Do you sometimes find yourself dreading the holiday season? Too many things to accomplish, too many people at the mall, too many cars on the road, too much family and not enough money to pay for it all.
Instead of giving into the Scrooge feeling, fight back the urge to yell “Bah! Humbug!” Dr. Ira Halper, director of the Cognitive Therapy Center in the Department of Psychiatry at Rush offers some tips for coping with holiday stress in the current issue of Discover Rush Online.
Halper recommends reframing your thoughts to help you cope with the stress of the holidays. According to Halper, being mindful of your thoughts can be a powerful tool for regulating your mood. Often, negative thinking is unfounded.
“If you can’t afford an elaborate spread for dinner, are family and friends really going to think poorly of you? Often, the realization that your worst nightmare isn’t likely to come true is enough to alleviate the stress,” said Halper. “And if somebody does think poorly of you because there isn’t an elaborate spread, is that person really a good friend?”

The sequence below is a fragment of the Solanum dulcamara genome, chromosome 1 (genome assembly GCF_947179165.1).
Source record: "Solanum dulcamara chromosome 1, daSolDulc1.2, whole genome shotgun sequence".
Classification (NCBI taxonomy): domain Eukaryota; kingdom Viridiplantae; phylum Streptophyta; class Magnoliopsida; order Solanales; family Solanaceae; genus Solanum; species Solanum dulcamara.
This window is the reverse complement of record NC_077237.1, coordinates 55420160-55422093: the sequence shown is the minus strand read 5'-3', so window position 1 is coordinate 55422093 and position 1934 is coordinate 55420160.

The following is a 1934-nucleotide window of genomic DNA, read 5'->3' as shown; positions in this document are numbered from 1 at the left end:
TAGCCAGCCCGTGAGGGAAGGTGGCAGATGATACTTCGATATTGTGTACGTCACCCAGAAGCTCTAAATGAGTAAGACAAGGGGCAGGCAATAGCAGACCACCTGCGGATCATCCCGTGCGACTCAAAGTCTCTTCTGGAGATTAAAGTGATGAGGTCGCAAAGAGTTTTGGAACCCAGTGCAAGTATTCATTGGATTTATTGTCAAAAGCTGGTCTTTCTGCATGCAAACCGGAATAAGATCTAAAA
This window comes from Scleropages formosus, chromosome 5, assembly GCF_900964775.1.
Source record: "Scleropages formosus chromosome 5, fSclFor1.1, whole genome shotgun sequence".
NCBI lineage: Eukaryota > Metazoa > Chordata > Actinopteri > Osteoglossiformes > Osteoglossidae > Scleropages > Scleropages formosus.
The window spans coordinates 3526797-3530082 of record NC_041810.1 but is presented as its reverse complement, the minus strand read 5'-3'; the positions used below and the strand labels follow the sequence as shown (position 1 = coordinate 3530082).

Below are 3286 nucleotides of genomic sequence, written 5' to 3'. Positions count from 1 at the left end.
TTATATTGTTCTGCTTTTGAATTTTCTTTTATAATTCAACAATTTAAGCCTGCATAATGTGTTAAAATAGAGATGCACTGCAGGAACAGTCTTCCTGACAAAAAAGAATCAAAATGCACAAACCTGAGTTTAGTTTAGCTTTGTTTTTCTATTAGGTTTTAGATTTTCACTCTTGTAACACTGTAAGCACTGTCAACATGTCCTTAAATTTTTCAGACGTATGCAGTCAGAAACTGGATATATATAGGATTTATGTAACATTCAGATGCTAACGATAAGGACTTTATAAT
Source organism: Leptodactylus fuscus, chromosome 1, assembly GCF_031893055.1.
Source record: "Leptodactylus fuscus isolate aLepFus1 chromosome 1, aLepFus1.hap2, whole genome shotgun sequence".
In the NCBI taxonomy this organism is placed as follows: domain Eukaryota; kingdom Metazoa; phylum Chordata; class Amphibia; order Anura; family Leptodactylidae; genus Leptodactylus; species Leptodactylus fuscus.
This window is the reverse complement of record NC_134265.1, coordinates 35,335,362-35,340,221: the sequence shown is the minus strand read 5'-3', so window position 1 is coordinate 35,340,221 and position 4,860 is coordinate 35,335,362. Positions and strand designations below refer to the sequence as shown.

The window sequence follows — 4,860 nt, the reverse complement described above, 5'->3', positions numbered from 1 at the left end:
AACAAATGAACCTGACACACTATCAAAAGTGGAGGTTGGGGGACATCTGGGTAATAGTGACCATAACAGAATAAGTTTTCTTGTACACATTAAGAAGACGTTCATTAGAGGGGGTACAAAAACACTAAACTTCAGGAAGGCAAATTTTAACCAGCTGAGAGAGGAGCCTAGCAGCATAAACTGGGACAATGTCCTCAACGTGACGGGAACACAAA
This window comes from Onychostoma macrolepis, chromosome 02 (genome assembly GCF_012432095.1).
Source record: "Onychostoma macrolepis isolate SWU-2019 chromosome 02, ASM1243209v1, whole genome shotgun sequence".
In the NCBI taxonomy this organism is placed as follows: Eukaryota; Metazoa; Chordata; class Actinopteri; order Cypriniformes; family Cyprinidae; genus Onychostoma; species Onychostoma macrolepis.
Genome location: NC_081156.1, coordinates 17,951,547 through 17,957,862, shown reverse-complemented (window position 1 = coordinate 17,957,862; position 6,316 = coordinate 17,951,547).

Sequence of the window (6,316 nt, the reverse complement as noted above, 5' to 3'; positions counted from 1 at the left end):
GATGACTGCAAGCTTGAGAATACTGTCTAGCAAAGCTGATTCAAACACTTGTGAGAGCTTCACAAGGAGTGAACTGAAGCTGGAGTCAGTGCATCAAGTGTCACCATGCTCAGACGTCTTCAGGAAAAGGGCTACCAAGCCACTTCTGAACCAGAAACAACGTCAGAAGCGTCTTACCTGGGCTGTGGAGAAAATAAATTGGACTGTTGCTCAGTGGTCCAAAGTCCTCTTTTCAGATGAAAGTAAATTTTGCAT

If a negative event does occur, Halper suggests using the same type of self-talk to put it in perspective. If you dread seeing your in-laws every year and they validate that feeling with their behavior, remind yourself that you only have control over your own actions, their behavior is a reflection of themselves and not you, and the event won’t last forever.
For more tips on staying cheerful during the hustle and bustle of the holidays, read the full article on Discover Rush Online.
You can also join physicians from Rush at a free event on Wednesday, December 8, from 6 to 8 p.m. to learn how managing stress, exercising and adopting healthier eating habits can make a significant improvement in overall well-being. To register or for more information call (888) 352-RUSH (7874) or visit the Rush “Upcoming Events” page.